Specifically, the incident light to the reflective screen 10 passes through the optically functional diffusion sheet 11 without being scattered at the surface of the diffusion sheet, and reaches the optical multilayer film 12, and the optical multilayer film 12 transmits the ambient light component contained in the incident light, which is absorbed by the light absorbing layer 14, and only the light in a specific wavelength region responsible for the image is selectively reflected, and the reflected light is diffused by the surface of the optically functional diffusion sheet 11 and sent to a viewer as image light at a large viewing angle. Therefore, the adverse effect of ambient light on image light which is the reflected light can be removed almost completely, making it possible to achieve even higher contrast than the contrast obtained by a screen of related art.

Here, an explanation is made on the materials H and L for optical film, which are coating compositions for forming the optical film 12H and optical film 12L.

(1) Material H for Optical Film

The coating composition H for optical film contains fine particles, an organic solvent, a binder which absorbs energy to undergo a curing reaction, and a dispersant.

The fine particles are fine particles including a high refractive-index material added for controlling the refractive index of the optical film formed, and examples include oxides of Ti, Zr, Al, Ce, Sn, La, In, Y, Sb, or the like, and alloy oxides of In—Sn or the like. When Ti oxide contains an appropriate amount of an oxide of Al, Zr, or the like for suppressing the photocatalytic action, the effect of the present embodiment is not sacrificed.

The fine particles preferably have a specific surface area of 55 to 85 m2/g, more preferably 75 to 85 m2/g. When the specific surface area of the fine particles falls in this range, a dispersion treatment for the fine particles enables the fine particles to have a particle size of 100 nm or less in the material for optical film, thus making it possible to obtain an optical film having a very small haze.

A dispersant for dispersing the fine particles is added in an amount of 3.2 to 9.61011 mol/m2, based on the fine particles, and, when the amount of the dispersant is smaller than this range, satisfactory dispersibility of the particles in the optical film cannot be obtained. On the other hand, when the amount of the dispersant is larger than this range, the volume ratio of the dispersant to the coated film is increased to lower the refractive index of the film, so that the range of the refractive index which can be employed becomes narrow, thus making it difficult to design the optical film lamination.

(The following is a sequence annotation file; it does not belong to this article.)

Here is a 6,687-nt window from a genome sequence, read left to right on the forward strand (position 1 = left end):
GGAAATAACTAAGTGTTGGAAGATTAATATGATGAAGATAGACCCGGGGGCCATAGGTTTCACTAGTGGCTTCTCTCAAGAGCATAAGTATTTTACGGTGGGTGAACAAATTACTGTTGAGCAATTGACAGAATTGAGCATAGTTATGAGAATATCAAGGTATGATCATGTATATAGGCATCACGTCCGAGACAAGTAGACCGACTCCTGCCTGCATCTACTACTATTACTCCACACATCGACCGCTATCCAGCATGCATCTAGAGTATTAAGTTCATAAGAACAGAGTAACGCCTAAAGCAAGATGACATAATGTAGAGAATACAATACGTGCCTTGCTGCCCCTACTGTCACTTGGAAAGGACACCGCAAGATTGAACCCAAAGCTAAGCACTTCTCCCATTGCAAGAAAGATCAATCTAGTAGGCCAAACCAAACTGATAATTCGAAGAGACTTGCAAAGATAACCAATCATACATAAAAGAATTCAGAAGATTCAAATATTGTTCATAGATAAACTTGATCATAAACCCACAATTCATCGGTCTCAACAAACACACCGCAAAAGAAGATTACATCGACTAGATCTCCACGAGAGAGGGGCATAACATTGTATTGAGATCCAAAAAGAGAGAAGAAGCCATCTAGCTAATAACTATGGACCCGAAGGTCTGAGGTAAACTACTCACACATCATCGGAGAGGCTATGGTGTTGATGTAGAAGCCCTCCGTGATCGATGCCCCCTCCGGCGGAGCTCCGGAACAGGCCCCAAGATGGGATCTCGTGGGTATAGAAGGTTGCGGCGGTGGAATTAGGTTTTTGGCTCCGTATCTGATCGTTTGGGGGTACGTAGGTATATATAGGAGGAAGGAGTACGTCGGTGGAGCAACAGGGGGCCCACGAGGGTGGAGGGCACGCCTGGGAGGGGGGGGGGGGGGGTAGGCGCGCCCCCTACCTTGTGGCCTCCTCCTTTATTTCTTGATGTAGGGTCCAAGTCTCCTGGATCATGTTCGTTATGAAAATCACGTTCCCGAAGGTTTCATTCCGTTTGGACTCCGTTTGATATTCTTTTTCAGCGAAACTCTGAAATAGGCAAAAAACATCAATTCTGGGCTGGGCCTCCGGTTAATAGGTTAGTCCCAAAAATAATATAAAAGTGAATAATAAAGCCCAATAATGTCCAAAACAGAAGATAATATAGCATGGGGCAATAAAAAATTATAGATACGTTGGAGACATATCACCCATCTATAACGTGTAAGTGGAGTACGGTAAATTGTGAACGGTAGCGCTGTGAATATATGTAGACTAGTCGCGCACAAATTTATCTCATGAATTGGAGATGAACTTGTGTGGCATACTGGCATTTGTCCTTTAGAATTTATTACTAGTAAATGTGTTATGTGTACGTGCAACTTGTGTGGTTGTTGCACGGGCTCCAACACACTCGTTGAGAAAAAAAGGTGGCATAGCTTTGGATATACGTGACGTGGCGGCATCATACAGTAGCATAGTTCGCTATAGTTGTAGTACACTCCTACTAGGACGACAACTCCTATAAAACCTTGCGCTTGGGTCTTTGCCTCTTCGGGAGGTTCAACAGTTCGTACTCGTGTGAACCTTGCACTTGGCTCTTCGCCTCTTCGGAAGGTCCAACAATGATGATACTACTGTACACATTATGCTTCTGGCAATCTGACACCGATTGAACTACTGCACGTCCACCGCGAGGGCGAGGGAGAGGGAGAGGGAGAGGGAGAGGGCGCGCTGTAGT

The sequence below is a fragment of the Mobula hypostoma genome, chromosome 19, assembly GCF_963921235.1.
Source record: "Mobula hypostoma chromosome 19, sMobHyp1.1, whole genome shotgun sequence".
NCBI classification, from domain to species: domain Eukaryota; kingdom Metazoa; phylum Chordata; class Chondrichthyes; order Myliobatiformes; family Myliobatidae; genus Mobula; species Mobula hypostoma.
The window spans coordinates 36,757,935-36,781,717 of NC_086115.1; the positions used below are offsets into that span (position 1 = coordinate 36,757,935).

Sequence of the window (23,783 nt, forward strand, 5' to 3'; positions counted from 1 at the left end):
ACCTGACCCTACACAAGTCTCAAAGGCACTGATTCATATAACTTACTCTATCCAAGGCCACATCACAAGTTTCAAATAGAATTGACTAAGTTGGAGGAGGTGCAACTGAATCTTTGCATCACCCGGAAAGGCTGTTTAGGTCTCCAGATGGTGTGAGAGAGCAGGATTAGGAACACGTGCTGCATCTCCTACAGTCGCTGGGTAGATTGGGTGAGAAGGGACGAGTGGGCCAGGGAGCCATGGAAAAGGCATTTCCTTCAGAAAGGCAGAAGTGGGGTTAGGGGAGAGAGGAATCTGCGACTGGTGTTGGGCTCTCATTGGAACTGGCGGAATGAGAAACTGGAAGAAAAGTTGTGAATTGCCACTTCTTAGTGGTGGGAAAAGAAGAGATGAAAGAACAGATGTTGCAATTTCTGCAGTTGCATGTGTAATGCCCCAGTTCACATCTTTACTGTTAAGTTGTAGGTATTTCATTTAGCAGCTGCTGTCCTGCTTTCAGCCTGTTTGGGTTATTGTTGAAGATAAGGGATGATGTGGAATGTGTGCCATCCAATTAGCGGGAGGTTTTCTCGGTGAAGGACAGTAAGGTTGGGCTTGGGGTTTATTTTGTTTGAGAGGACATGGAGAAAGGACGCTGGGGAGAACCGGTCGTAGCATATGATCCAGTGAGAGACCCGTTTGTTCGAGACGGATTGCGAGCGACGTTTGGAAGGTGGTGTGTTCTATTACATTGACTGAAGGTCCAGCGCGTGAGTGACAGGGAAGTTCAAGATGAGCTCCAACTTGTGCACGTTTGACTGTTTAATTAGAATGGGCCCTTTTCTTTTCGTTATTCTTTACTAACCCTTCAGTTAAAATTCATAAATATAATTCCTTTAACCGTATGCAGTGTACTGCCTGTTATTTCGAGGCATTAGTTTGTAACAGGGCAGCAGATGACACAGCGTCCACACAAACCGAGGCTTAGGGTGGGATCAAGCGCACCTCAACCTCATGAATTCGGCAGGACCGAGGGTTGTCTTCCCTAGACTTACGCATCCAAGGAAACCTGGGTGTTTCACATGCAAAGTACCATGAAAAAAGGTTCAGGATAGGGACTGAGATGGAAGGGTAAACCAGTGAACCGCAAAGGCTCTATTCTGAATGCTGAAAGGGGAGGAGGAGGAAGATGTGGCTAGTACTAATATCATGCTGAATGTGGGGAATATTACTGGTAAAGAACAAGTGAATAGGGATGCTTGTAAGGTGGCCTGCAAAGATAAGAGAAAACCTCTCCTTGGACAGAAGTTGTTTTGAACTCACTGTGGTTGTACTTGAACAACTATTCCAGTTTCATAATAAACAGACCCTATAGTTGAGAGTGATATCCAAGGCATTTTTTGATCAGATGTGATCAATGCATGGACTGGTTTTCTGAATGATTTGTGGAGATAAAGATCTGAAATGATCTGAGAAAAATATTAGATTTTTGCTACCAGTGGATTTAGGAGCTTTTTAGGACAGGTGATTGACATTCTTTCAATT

The amount of the polar functional group which is a hydrophilic group contained in the dispersant is 10−3 to 10−1 mol/g. When the amount of the functional group is smaller or larger than this range, an effect in respect of dispersion of the fine particles is not exhibited, leading to a lowering of the dispersibility.

The functional groups shown below are effective polar functional groups since they cause no aggregation:

    • —SO3M, —OSO3M, —COOM, P═O(OM)2 (wherein M represents a hydrogen atom or an alkali metal, such as lithium, potassium, or sodium), tertiary amines, and quaternary ammonium salts
    • R1(R2) (R3)NHX (wherein each of R1, R2, and R3 represents a hydrogen atom or a hydrocarbon group, and X represents an ion of halogen element, such as chlorine, bromine, or iodine, or an inorganic or organic ion)
    • —OH, —SH, —CN, an epoxy group, etc.
      With respect to the site into which the polar functional group is introduced, there is no particular limitation. These dispersants can be used individually or in combination.

In the present embodiment, the amount of the dispersant (or the total amount of the dispersants) in the coated film is preferably 20 to 60 parts by weight, more preferably 38 to 55 parts by weight, relative to 100 parts by weight of the ferromagnetic powder. With respect to the site into which the polar functional group is introduced, there is no particular limitation.

It is preferred that the lipophilic group in the dispersant has a weight average molecular weight of 110 to 3,000. When the molecular weight of the lipophilic group is smaller than this range, a drawback occurs in that the dispersant is not satisfactorily dissolved in an organic solvent. On the other hand, when the molecular weight is larger than this range, satisfactory dispersibility in the optical film cannot be obtained. The molecular weight of the dispersant is measured by gel permeation chromatography (GPC).

The dispersant may have a functional group which undergoes a curing reaction, together with a binder. When the binder other than the dispersant in the present embodiment is contained, a polyfunctional polymer having a number of bonding groups, or a monomer is preferred.

As the organic solvent, for example, a ketone solvent, such as acetone, methyl ethyl ketone, methyl isobutyl ketone, or cyclohexanone; an alcohol solvent, such as methanol, ethanol, propanol, butanol, or isobutyl alcohol; or an ester solvent, such as methyl acetate, ethyl acetate, butyl acetate, propyl acetate, ethyl lactate, or ethylene glycol acetate may be used. These organic solvents need not have a purity as high as 100%, and they may contain an impurity, such as an isomer, an unreacted substance, a decomposition product, an oxide, or moisture, in an amount of 20% or less. For applying the coating composition onto the substrate or optical film having low surface energy, it is desired to select a solvent having a lower surface tension, and examples of such solvents include methyl isobutyl ketone, methanol, and ethanol.